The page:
Judge Matthew Myers (Wikipedia Commons)

Don’t breastfeed any more. Seriously don’t. It’s not in the best interests of the child…I don’t care if it makes the front page and it probably will.” Federal Circuit Judge Matthew Myers banning a mother from breastfeeding during an interim hearing on June 3-5, 2015. Judge Myers ruled that because the mother has a tattoo she poses a health risk when breastfeeding her child.

June 2015, New South Wales, Australia – “Judges must not mistake their own views for being facts” Australian Family Court Justice Murray Aldridge made this strong statement after an appellate court overturned a ruling from a Federal judge who issued a court order prohibiting a mother from breastfeeding her 11 month old son. There was no motion before the court to restrain the mother from breastfeeding when the ruling was made. The order was unanimously thrown out on appeal because the Federal judge based his decision entirely on his own opinion.

The case came to court after the child’s father, known as, Mr. Macek, refused to return the child at the end of his parenting time, and the mother fought for return of the child.

Judge Matthew Myers heard the case in Federal Circuit Court and set aside issues raised to ban the mother, known as, Ms. Jackson from breastfeeding because she recently had a tattoo placed on her finger and another on her toe. Judge Myers said the tattoo put the baby at risk of contracting HIV, and based his ruling on articles he read on the internet – which is bias. The father, Mr. Macek, was also given increased parenting time.

Ms. Jackson filed an urgent appeal heard by a full bench of the Family Court in Sydney. The Family Court overturned the ruling of Judge Myers because they felt there was no evidence to support that Ms. Jackson presented a risk to the baby should she continue to breastfeed.

Another questionable aspect of this case is that the father Mr. Macek has a domestic violence order issued against him, but is allowed to have extensive visits with the child, unsupervised. Mr. Macek also pleaded guilty to assaulting Ms. Jackson. The original order granted the father to spend 6 hours a day, 4 days per week, with the child. In coming to its determination, the Family Court (who heard the appeal) determined Judge Meyers erred by failing to consider s 60CC of the Family Law Act when making orders about the time the child is to spend with the father and specifically,”The orders provide for an 11 month old child to spend six hours with his father every Sunday, Monday, Wednesday and Friday. Quite simply, how such an arrangement is in the best interests of an 11 month old baby is beyond me. Such an arrangement is of its very nature unsettling to the child and likely to lead to instability. It requires a constant change of households and, in this case, would require eight changeovers per week between parents who accuse each other of violence and drug taking and have difficulties with the other members of each other’s family. Such orders are likely to be productive of conflict.” The Family Court temporarily changed parenting time with father to 2 days per week for five hours per day pending the conclusion of another hearing.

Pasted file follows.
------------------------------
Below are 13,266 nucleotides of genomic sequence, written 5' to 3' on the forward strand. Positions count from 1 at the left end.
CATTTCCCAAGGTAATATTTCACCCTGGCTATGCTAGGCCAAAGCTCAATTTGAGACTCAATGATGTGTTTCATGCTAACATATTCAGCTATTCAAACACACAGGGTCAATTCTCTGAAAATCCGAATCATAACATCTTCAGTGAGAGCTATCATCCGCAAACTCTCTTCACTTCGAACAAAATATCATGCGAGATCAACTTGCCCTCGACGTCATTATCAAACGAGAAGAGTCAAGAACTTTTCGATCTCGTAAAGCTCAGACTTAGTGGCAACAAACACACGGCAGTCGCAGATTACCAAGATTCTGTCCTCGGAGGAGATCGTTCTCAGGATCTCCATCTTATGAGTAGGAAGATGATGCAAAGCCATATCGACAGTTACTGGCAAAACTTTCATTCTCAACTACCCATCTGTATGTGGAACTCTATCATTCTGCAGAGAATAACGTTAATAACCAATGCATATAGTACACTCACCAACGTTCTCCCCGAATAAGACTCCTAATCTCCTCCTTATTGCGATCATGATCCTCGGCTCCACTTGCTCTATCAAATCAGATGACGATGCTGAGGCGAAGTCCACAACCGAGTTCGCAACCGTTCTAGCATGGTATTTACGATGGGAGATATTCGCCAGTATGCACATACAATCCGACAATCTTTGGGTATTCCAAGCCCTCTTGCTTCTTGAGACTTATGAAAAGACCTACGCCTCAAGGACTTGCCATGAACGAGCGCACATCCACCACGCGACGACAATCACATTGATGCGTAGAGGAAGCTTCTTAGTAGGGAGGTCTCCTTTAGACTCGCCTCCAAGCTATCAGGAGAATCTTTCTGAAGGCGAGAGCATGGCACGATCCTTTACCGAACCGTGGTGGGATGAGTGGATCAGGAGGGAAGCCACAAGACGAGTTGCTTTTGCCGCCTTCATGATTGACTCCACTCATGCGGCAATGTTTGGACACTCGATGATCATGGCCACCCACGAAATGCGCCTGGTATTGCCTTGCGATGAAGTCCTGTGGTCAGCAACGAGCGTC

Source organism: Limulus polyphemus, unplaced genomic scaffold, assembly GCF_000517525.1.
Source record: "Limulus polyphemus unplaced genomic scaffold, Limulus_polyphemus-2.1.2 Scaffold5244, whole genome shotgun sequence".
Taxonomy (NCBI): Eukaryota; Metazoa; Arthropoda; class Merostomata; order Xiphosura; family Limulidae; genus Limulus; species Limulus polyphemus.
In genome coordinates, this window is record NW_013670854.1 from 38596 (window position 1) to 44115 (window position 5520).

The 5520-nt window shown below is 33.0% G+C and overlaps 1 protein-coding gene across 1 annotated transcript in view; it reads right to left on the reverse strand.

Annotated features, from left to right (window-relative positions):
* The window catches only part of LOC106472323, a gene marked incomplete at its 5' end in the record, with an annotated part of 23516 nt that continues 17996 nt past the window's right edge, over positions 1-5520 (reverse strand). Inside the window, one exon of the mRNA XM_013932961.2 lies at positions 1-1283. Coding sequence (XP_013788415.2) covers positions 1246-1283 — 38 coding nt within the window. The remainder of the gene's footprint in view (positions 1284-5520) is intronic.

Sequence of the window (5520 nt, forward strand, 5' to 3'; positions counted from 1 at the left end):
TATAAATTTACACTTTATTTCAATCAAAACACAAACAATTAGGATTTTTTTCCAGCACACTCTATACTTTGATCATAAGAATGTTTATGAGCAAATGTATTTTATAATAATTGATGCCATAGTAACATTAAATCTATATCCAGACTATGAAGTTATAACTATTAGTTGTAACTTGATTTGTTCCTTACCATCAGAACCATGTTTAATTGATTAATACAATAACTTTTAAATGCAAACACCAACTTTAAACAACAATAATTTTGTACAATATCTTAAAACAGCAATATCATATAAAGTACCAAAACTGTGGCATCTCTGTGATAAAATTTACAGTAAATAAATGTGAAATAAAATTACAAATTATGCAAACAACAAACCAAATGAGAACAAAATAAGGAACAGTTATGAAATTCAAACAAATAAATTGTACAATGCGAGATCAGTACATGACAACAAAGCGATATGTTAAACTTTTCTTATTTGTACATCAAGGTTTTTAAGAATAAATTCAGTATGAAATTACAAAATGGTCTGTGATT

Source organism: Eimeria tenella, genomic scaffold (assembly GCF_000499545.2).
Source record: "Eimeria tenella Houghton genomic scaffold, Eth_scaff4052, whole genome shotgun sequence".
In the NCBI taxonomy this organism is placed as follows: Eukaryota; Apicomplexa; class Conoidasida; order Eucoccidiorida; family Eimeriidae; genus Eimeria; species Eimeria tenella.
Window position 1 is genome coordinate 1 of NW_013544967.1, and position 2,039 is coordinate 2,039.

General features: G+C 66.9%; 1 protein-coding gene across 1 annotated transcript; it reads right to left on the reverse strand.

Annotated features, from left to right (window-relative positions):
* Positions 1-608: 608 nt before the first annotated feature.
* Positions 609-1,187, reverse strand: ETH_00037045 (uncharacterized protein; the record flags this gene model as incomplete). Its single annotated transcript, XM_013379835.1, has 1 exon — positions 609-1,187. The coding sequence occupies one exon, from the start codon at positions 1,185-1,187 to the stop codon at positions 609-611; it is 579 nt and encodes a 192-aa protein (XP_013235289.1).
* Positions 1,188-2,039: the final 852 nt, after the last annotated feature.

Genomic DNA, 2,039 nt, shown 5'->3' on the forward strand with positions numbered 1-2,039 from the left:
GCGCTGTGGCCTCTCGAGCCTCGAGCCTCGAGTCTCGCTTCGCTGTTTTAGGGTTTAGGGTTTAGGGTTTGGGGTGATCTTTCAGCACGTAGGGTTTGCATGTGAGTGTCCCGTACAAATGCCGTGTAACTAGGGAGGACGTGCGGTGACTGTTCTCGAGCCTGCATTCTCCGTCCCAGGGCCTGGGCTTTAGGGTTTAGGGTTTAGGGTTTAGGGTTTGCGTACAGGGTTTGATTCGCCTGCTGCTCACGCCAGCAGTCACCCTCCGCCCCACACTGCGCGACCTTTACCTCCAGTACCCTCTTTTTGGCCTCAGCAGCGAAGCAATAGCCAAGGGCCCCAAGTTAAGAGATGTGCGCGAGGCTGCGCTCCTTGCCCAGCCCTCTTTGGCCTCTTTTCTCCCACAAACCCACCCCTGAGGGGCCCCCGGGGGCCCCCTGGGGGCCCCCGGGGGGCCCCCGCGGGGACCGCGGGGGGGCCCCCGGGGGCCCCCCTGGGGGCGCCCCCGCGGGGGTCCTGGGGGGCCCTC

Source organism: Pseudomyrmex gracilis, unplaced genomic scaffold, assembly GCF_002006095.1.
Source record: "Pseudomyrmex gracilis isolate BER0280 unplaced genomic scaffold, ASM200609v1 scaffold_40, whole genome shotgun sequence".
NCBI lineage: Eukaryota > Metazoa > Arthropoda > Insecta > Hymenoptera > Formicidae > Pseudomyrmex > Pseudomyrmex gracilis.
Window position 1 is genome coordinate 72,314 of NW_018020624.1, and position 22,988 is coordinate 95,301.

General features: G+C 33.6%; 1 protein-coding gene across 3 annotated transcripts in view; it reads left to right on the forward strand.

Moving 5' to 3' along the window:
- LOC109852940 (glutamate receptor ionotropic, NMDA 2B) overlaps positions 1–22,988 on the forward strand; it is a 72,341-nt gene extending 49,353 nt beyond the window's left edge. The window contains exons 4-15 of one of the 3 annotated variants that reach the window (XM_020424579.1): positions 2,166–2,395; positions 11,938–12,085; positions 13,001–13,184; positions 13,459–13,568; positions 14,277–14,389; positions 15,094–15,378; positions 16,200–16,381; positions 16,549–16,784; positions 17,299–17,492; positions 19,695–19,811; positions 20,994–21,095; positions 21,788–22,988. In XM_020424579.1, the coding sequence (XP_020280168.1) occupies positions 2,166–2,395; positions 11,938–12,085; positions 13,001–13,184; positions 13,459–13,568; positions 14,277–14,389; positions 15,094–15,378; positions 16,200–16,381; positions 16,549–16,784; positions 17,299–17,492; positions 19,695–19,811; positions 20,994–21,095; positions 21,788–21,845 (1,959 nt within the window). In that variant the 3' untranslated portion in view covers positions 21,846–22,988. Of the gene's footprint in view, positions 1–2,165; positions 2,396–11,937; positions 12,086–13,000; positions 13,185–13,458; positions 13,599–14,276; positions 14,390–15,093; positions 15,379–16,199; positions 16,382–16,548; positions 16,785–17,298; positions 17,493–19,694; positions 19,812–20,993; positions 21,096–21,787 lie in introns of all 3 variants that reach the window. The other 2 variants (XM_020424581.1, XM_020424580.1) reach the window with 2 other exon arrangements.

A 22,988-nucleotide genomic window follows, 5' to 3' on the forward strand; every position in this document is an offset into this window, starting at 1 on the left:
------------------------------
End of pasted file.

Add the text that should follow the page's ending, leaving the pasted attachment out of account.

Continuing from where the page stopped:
Judge Myers’ focus on breastfeeding as being the sole concern about the safety of the child is misplaced.

That Mr. Macek, refused to return the child after his parenting time, should be considered non-custodial kidnapping and that act alone, is harmful to the child.  The child has primarily been cared for by the mother, Ms. Jackson, since birth. According to court records, “It was common ground that the father had only seen the child on four occasions since separation. To put this in context, it is common ground that prior to separation the mother was primarily responsible for the care of the child and the father was involved to the extent that his full time employment permitted. Of particular relevance to the challenge to his Honour’s order concerning the child’s time with the father is the fact that prior to separation the longest period of time the child spent in the father’s sole care was one hour.

That combined with the Mr. Macek’s history of domestic violence, creates a real risk of harm for this child. Yet, the response of Judge Myers to ignore these issues and award Mr. Macek with additional parenting time; makes no sense. The family court should recognize the need for sensitivity, and not exacerbate an already tense situation by issuing a court order that unfairly punishes one parent and ignores the real safety risks.

— EJ Perth, 2015

Sources:

“Australian Court Orders Mother to Stop Breastfeeding After She Had Tattoos” by Jonathon Pearlman, The Telegraph, 6/18/2015:

“Breastfeeding Ban on Tattooed Mother Overturned by Family Court” by ABC News, 6/19/2015:

“Mother asks court to let her breastfeed her son after ban by judge for getting tattoos” by Louise Hall, The Sydney Morning Herald, 6/18/2015:

Jackson & Macek [2015] FamCAFC 114 (19 June 2015) – Family Court of Australia

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